Pssssssh If you missed day one of my Firefly Music Festival 2015 recap, catch up here.
I first came to Firefly in 2013. That year, Paul McCartney headlined the Bonnaroo Music and Arts Festival, a similar festival held annually in Manchester, Tennessee.
At Firefly that year, I met a young woman who had attended Bonnaroo a few weeks earlier. She told me how she held a spot in the front row for 12 hours so that she could see Paul McCartney up close and personal. “It was the most amazing experience of my life,” she told me.
She was so giddy with excitement that you could tell she wasn’t lying. But as she told me this story I thought to myself, “There is no way in hell I would ever wait 12 hours in the hot sun to see anyone – especially an aging rocker.”
Boy was I wrong because at Firefly 2015 I did almost exactly that. I held a spot for 10 hours so that I could see McCartney up close and personal when he headlined the festival on Friday.
It seems that when I am presented with the opportunity to see a member of The Beatles – the most influential band of all time – I want to see him up close and personal too.
So I waited. I waited and waited and waited all day long to see Paul McCartney. When he finally entered the stage at precisely 10 p.m. Eastern Standard Time that evening, I was so close that I could see all the wrinkles on his 73-year-old face (there really weren’t that many, he must have had a facelift).
It was the most amazing night of my life.
But let me backup a bit.
Earlier that day, my campmates Rachel S., Chelsea and Kailyn joined me at a Firefly fan meetup shortly after the festival gates opened at noon.
This was an event held by people who participate in a Firefly fan Facebook group – a community on Facebook where people talk about all things related to Firefly. It’s a very active group of more than 7,000 people.
The meetup was a chance for people to get to know each other in real life at Firefly.
I have to say, it’s pretty incredible what you can do with the Internet. Before finding this group, I didn’t know many people who liked the same kind of music as me. I never had anyone to get into an intense discussion with about the new Mumford & Sons album and my life was really lacking. That’s what I can do with these folks and I love it!
Anyway, the meetup was just like any gathering of friends, really. People were catching up and chatting about what was to come that day. A girl slapped me with a hand full of glitter.
Afterwards, my campmates and I went to the merchandise table to pick up some goodies. They had special Paul McCartney at Firefly t-shirts for about $25. I bought one because I needed it.
The merch table was located right next to the main stage – where Paul McCartney would play later that evening.
The band Clean Bandit (you know their song “Rather Be”) had just finished their set on the main stage and my campmates and I both marveled at how empty the place was.
There was nobody there! If we wanted to, we could definitely snag a spot very close to the stage to see McCartney. The only thing was, we’d have to wait there all day long to hold the spot and we wouldn’t be able to see any other artists that day beside those playing on the main stage.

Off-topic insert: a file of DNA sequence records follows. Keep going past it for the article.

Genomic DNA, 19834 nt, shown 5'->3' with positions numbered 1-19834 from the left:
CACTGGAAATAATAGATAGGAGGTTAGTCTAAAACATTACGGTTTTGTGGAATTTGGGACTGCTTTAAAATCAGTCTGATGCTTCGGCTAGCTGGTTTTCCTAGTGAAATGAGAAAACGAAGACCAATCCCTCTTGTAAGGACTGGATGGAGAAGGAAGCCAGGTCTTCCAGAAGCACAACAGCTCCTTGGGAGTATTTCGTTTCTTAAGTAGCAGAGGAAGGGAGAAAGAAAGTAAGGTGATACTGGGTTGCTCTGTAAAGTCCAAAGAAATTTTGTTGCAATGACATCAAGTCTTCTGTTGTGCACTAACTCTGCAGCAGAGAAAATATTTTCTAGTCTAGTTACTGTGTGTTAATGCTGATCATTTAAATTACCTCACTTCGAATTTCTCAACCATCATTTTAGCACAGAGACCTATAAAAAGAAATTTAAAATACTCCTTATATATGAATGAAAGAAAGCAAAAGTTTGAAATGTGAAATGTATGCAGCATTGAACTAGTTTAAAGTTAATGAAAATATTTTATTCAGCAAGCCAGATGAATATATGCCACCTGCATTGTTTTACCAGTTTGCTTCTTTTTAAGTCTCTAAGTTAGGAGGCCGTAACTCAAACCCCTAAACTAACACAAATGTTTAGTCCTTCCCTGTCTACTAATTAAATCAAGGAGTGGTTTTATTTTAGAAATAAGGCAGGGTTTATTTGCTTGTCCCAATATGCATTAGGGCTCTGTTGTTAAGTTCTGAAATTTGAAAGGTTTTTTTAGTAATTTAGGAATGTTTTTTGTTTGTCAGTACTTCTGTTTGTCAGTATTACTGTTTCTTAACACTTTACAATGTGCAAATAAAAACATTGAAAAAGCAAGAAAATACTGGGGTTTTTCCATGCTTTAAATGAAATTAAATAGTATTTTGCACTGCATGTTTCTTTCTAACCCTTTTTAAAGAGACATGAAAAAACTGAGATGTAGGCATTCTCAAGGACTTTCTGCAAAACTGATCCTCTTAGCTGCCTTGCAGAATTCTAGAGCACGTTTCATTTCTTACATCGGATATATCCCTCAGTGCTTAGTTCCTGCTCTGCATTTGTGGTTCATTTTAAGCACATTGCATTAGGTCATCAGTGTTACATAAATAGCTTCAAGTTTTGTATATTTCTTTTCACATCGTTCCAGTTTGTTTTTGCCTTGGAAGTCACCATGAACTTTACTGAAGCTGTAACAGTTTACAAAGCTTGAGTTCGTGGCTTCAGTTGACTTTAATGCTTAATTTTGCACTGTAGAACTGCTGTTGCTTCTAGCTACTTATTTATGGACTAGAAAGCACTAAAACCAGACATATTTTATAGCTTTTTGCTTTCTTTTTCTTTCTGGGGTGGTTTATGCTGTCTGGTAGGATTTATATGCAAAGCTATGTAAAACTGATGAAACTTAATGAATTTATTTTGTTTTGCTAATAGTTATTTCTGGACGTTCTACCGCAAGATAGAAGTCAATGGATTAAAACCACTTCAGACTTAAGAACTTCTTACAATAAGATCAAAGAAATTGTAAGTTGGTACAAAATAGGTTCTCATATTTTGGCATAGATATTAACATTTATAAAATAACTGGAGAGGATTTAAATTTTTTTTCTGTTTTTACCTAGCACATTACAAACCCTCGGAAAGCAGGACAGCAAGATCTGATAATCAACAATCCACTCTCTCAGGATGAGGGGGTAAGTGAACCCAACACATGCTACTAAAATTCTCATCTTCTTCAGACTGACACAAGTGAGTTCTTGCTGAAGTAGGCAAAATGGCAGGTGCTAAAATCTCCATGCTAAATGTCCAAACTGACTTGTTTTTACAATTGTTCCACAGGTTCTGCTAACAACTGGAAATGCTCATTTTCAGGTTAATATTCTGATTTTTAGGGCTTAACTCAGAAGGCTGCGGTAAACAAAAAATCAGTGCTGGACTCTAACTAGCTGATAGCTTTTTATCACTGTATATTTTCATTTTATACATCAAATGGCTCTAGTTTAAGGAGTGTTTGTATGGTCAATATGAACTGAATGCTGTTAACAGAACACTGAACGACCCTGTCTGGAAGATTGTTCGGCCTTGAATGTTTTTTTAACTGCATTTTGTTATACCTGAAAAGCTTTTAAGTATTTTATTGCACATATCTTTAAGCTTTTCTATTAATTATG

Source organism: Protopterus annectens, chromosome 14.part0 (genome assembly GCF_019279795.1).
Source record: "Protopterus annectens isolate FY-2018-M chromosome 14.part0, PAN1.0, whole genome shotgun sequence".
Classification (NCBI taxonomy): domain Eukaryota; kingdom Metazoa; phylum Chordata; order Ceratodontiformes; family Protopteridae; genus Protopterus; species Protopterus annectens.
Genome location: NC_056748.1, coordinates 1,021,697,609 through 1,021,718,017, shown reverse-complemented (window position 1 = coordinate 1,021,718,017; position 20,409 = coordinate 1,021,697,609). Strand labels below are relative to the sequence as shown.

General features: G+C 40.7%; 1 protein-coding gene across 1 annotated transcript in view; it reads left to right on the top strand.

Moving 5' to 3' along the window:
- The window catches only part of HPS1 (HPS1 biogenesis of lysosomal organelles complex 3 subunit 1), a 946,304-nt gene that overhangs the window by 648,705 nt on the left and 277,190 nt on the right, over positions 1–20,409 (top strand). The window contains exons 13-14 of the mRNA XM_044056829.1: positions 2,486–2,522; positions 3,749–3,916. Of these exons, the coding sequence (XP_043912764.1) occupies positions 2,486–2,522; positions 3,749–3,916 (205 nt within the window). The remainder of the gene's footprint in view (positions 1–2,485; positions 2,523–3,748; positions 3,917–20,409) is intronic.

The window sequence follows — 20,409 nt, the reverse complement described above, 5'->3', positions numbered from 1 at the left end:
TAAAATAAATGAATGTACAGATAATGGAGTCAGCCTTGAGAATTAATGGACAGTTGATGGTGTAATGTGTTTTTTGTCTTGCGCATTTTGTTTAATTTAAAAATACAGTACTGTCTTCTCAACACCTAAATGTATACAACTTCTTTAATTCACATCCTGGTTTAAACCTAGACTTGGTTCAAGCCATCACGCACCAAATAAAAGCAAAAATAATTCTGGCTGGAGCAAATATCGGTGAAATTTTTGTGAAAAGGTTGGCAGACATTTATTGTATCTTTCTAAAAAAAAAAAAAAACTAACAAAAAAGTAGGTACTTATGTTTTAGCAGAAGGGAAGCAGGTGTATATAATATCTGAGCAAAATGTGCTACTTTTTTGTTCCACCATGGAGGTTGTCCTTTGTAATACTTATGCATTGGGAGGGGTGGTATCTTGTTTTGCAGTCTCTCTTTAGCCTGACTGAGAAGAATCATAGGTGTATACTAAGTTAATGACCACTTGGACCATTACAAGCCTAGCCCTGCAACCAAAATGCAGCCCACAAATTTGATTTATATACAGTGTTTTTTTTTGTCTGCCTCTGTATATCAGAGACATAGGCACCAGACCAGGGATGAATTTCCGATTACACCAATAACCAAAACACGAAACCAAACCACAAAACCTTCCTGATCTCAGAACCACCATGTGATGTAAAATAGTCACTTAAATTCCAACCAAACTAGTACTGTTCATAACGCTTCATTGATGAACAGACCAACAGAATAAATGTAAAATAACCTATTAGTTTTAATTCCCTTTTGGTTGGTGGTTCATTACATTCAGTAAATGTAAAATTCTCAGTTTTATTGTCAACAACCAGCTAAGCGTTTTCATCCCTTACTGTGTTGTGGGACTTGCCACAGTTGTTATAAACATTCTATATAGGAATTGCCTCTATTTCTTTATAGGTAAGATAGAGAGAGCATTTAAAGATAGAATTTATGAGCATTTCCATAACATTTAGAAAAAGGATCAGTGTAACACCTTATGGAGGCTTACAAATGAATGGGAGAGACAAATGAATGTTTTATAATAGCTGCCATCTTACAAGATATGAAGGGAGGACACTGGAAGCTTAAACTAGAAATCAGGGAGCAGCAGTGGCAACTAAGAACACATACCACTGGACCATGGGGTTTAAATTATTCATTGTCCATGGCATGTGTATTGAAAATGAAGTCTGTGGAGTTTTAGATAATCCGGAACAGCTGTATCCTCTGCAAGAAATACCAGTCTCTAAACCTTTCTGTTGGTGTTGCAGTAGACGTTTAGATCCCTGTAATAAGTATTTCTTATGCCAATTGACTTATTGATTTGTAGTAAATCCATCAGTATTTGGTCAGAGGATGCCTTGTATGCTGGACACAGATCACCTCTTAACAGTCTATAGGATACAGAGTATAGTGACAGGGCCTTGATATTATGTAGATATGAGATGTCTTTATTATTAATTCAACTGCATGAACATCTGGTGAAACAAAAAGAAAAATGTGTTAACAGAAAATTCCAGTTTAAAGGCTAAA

We thought about it for about 30 seconds and then we decided to do it.
“I am never going to see Paul McCartney again,” I thought. I wanted to be close to the stage when I saw him.
We actually really lucked out because not only did we get spots roughly 20 feet from the stage, but we also landed spots on a railing that was placed in the center of the crowd to make an aisle. This meant we could *LEAN* on the rail and *REST* throughout the day. Very important when it’s 95 degrees and sunny out.
So not only did we have prime spots for Paul McCartney, but we also had good spots for Manchester Orchestra, Morrissey and Cage The Elephant.
Manchester Orchestra was OK, just not my kind of music. Morrissey was terrible. There were bloody animals shown during his set. Read more about it on Billboard here. I don’t feel like wasting any more words on him.
Cage The Elephant, however, was AmAzInG. Absolutely, hands down, the best moment of the festival for me. I heard they were good live, but WOW. I had no idea.
The lead singer of Cage, Matt Shultz, gave one of the most energetic performances I’ve ever seen. He danced like Mick Jagger, ripped off his shirt and jumped into the crowd.
A few times he ran down the center aisle – where I happened to be standing on the rail with my friends – and stopped right in front of me and sang into my face.
For every year that I have attended Firefly, there has been one band whose performance was so powerful that I felt like it was a religious experience. At Firefly 2013 it was Edward Sharpe and the Magnetic Zeroes, at Firefly 2014 it was Grouplove and at Firefly 2015 it was Cage The Elephant.
I didn’t think the day could get any better, but it did when Paul McCartney took the stage. I sang “Band on The Run,” “Let It Be” “Hey Jude” and more with him and 90,000 people. A young woman with a tattoo of McCartney’s face on her body got to meet him.
What more can I say? It was incredible.
Next week: On day three of Firefly, I fall in love with a burgeoning Australian pop star and narrowly survive a major rainstorm.